Washington, D.C. - United States Attorney Roscoe C. Howard, Jr. and FBI Assistant Director in Charge Michael A. Mason of the FBI’s Washington Field Office announced that Andre Pnewski, 20, of St. Paul, Minnesota, pleaded guilty yesterday before the Honorable Alan Kay, United States Magistrate Judge, to one count of Criminal Copyright Infringement, in violation of Title 17, U.S.C. § 506(a)(2) and Title 18, U.S.C. §2319(b)(3) for the illegal sales of motion pictures via the Internet. Following entry of the guilty plea, Pnewski was sentenced to 6 months of home detention with electronic bracelet monitoring, 4 years of probation, and restitution in the amount of $7,170.00, which Pnewski must pay to the Motion Picture Association of America. The court also signed a consent decree, which Pnewski signed as part of the plea agreement, for the forfeiture and destruction of computer equipment he had used to reproduce the motion pictures and numerous CD-Rs (recordable compact disks), on which he had recorded motion pictures, seized from his Minnesota residence pursuant to a search warrant obtained by the FBI.
The plea arose in connection with Pnewski’s sales of copies of motion pictures that were “pirated” CDs advertised on e-Bay and via e-mail addresses operated by Pnewski, the first such federal prosecution in the United States. According to information presented to the court by Assistant United States Attorney Sherri L. Schornstein, the motion pictures that were pirated included “The Hulk”; “The Matrix Reloaded”; and “The Lord of the Rings, The Two Towers”. At the time of his arrest, Pnewski told FBI agents that he downloaded movies through a peer-to-peer software application known as eDonkey. He also stated that he had seen the FBI warning at the beginning of the movies, but never paid attention to it. He stated that he didn’t think it was wrong to sell the movies, he just wanted to make some money.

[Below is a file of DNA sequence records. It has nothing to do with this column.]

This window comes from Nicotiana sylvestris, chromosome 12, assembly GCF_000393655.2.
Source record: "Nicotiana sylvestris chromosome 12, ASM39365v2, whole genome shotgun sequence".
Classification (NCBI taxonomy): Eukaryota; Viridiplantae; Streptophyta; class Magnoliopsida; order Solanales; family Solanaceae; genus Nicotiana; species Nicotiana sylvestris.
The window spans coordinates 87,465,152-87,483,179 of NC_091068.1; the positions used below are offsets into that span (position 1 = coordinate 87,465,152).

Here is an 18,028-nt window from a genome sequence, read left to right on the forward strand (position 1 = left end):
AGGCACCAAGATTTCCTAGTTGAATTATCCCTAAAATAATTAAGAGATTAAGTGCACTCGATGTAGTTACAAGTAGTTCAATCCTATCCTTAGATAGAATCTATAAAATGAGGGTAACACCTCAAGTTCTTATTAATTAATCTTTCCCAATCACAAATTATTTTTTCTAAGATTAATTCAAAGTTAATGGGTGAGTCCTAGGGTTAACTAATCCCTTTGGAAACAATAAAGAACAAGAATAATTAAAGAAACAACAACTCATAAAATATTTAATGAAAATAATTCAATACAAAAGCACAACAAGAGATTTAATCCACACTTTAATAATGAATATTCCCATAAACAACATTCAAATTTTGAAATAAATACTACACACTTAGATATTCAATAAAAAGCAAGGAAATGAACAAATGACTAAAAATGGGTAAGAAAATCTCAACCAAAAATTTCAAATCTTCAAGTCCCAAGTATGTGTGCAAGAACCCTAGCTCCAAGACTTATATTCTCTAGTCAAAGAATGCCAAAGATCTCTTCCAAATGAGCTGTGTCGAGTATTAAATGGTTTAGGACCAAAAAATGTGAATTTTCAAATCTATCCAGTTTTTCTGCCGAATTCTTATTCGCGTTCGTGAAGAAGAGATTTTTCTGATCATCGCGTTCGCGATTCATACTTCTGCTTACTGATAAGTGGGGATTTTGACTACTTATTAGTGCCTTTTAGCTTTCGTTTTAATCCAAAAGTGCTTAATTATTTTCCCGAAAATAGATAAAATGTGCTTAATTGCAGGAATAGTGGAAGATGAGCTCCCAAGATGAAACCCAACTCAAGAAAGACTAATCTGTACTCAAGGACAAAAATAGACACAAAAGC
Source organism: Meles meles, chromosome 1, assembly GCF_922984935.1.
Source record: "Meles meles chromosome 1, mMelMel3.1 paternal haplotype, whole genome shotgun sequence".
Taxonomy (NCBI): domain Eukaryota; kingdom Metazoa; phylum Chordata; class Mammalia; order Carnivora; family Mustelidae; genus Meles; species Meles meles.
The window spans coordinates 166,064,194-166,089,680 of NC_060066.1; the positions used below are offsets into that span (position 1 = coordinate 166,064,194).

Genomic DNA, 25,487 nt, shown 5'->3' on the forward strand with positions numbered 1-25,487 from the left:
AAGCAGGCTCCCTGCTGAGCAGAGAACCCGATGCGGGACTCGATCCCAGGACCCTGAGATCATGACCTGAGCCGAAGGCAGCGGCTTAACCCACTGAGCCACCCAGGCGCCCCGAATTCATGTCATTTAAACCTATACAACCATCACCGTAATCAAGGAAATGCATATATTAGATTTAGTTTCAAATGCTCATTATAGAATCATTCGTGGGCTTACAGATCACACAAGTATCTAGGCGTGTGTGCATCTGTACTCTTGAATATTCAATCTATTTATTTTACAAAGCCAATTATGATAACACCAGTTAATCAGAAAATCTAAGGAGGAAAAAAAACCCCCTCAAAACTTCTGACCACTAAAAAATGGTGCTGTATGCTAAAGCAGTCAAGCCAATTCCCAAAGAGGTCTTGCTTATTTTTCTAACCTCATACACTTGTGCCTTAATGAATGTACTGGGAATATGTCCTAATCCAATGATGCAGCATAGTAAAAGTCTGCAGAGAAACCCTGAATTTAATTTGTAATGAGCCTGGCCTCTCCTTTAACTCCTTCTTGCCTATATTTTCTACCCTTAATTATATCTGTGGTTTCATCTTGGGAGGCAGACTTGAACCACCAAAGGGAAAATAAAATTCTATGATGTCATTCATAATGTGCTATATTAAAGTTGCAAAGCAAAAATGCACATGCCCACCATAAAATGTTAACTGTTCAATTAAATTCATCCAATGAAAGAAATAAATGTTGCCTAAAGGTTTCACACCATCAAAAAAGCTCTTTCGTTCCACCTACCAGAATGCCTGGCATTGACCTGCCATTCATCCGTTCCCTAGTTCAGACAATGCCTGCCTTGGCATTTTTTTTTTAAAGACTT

U.S. Attorney Howard stated that, “Intellectual property crimes such as this are nothing less than the theft of other people’s hard work, efforts, and artistic talents. These crimes have a negative impact on the music, motion picture, and software industries and we will aggressively prosecute these cases.”
According to information presented to the Court, Pnewski initially solicited prospective buyers through auction sites on eBay. Using the eBay user name, “Movieguyz,” he circumvented eBay’s abuse protections and signed up under different alias names. A buyer who posted a bid received an e-mail from Pnewski telling him or her not to bid and that the only way to get movies was to e-mail Pnewski directly at an e-mail address he provided. From approximately March 24, 2003 through August 13, 2003, Pnewski operated from the e-mail addresses “firstname.lastname@example.org@ and Aithasumixrd@yahoo.com” from which he offered for sale numerous CDs of motion pictures and from which an FBI undercover agent purchased 16 CDs from him for prices ranging from $19.00 to $55.00 per unit. The purchases were shipped to Washington, D.C. via the U.S. mail. The CDs were “pirated” copies of copyright- protected motion pictures, that is, copies made without the permission of the copyright owners. Other sales transacted by Pnewski were documented in the government’s investigation through records of the payment services Pnewski used, such as BidPay, PayCo, and his own bank records.
In announcing results of this prosecution, U.S. Attorney Howard and FBI Assistant Director in Charge Mason commended the work of FBI Special Agent Melissa S. Morrow and the staff of the U.S. Attorney’s Office, including Nicholas Novak, Auditor and Assistant U.S. Attorney Sherri L. Schornstein who prosecuted the case.